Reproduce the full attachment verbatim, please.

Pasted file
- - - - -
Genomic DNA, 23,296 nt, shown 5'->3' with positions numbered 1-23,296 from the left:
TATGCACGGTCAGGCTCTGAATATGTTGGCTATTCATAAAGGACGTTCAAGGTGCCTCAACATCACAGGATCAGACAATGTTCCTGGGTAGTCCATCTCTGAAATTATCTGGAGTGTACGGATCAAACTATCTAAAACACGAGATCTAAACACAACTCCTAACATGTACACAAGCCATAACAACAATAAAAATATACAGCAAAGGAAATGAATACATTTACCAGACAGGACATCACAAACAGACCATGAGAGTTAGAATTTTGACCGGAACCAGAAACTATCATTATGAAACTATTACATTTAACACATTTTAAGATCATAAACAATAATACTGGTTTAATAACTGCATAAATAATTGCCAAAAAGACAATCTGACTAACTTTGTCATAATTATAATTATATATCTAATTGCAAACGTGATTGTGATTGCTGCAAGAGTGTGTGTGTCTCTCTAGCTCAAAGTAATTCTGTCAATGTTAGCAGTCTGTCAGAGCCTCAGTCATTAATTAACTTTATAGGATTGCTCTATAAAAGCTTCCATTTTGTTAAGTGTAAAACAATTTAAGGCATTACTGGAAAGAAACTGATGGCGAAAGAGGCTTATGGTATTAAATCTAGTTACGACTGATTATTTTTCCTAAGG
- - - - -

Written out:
Genomic DNA, 23,296 nt, shown 5'->3' with positions numbered 1-23,296 from the left:
TATGCACGGTCAGGCTCTGAATATGTTGGCTATTCATAAAGGACGTTCAAGGTGCCTCAACATCACAGGATCAGACAATGTTCCTGGGTAGTCCATCTCTGAAATTATCTGGAGTGTACGGATCAAACTATCTAAAACACGAGATCTAAACACAACTCCTAACATGTACACAAGCCATAACAACAATAAAAATATACAGCAAAGGAAATGAATACATTTACCAGACAGGACATCACAAACAGACCATGAGAGTTAGAATTTTGACCGGAACCAGAAACTATCATTATGAAACTATTACATTTAACACATTTTAAGATCATAAACAATAATACTGGTTTAATAACTGCATAAATAATTGCCAAAAAGACAATCTGACTAACTTTGTCATAATTATAATTATATATCTAATTGCAAACGTGATTGTGATTGCTGCAAGAGTGTGTGTGTCTCTCTAGCTCAAAGTAATTCTGTCAATGTTAGCAGTCTGTCAGAGCCTCAGTCATTAATTAACTTTATAGGATTGCTCTATAAAAGCTTCCATTTTGTTAAGTGTAAAACAATTTAAGGCATTACTGGAAAGAAACTGATGGCGAAAGAGGCTTATGGTATTAAATCTAGTTACGACTGATTATTTTTCCTAAGG